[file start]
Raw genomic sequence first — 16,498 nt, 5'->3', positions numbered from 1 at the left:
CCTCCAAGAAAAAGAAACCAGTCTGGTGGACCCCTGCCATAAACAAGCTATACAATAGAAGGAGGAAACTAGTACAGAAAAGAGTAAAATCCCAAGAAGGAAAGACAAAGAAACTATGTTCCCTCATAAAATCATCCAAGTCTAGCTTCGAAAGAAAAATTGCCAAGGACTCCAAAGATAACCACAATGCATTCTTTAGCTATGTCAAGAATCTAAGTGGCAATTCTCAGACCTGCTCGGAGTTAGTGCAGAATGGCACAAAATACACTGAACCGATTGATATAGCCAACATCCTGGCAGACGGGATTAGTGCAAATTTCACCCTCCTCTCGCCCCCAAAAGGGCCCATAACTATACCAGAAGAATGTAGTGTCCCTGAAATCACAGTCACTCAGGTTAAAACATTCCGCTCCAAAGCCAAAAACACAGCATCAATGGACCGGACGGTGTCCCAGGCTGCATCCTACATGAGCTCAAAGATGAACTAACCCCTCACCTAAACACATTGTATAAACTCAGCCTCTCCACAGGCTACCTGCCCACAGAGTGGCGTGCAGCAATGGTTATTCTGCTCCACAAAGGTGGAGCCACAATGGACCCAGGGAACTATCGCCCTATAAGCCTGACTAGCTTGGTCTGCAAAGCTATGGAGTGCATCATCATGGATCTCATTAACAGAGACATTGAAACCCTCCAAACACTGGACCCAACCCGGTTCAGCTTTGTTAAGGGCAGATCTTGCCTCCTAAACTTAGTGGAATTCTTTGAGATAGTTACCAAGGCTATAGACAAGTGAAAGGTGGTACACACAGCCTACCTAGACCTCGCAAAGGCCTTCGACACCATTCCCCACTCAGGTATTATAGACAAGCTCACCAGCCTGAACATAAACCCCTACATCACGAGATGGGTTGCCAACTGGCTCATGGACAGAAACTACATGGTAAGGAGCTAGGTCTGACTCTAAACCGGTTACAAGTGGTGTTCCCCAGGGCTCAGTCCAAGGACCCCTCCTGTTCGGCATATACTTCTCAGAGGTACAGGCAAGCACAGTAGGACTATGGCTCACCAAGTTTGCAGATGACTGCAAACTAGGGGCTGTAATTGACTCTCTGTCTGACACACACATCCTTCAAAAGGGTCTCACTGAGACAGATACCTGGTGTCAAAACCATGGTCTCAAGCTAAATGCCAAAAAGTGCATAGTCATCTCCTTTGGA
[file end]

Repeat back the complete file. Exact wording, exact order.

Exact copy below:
Raw genomic sequence first — 16,498 nt, 5'->3', positions numbered from 1 at the left:
CCTCCAAGAAAAAGAAACCAGTCTGGTGGACCCCTGCCATAAACAAGCTATACAATAGAAGGAGGAAACTAGTACAGAAAAGAGTAAAATCCCAAGAAGGAAAGACAAAGAAACTATGTTCCCTCATAAAATCATCCAAGTCTAGCTTCGAAAGAAAAATTGCCAAGGACTCCAAAGATAACCACAATGCATTCTTTAGCTATGTCAAGAATCTAAGTGGCAATTCTCAGACCTGCTCGGAGTTAGTGCAGAATGGCACAAAATACACTGAACCGATTGATATAGCCAACATCCTGGCAGACGGGATTAGTGCAAATTTCACCCTCCTCTCGCCCCCAAAAGGGCCCATAACTATACCAGAAGAATGTAGTGTCCCTGAAATCACAGTCACTCAGGTTAAAACATTCCGCTCCAAAGCCAAAAACACAGCATCAATGGACCGGACGGTGTCCCAGGCTGCATCCTACATGAGCTCAAAGATGAACTAACCCCTCACCTAAACACATTGTATAAACTCAGCCTCTCCACAGGCTACCTGCCCACAGAGTGGCGTGCAGCAATGGTTATTCTGCTCCACAAAGGTGGAGCCACAATGGACCCAGGGAACTATCGCCCTATAAGCCTGACTAGCTTGGTCTGCAAAGCTATGGAGTGCATCATCATGGATCTCATTAACAGAGACATTGAAACCCTCCAAACACTGGACCCAACCCGGTTCAGCTTTGTTAAGGGCAGATCTTGCCTCCTAAACTTAGTGGAATTCTTTGAGATAGTTACCAAGGCTATAGACAAGTGAAAGGTGGTACACACAGCCTACCTAGACCTCGCAAAGGCCTTCGACACCATTCCCCACTCAGGTATTATAGACAAGCTCACCAGCCTGAACATAAACCCCTACATCACGAGATGGGTTGCCAACTGGCTCATGGACAGAAACTACATGGTAAGGAGCTAGGTCTGACTCTAAACCGGTTACAAGTGGTGTTCCCCAGGGCTCAGTCCAAGGACCCCTCCTGTTCGGCATATACTTCTCAGAGGTACAGGCAAGCACAGTAGGACTATGGCTCACCAAGTTTGCAGATGACTGCAAACTAGGGGCTGTAATTGACTCTCTGTCTGACACACACATCCTTCAAAAGGGTCTCACTGAGACAGATACCTGGTGTCAAAACCATGGTCTCAAGCTAAATGCCAAAAAGTGCATAGTCATCTCCTTTGGA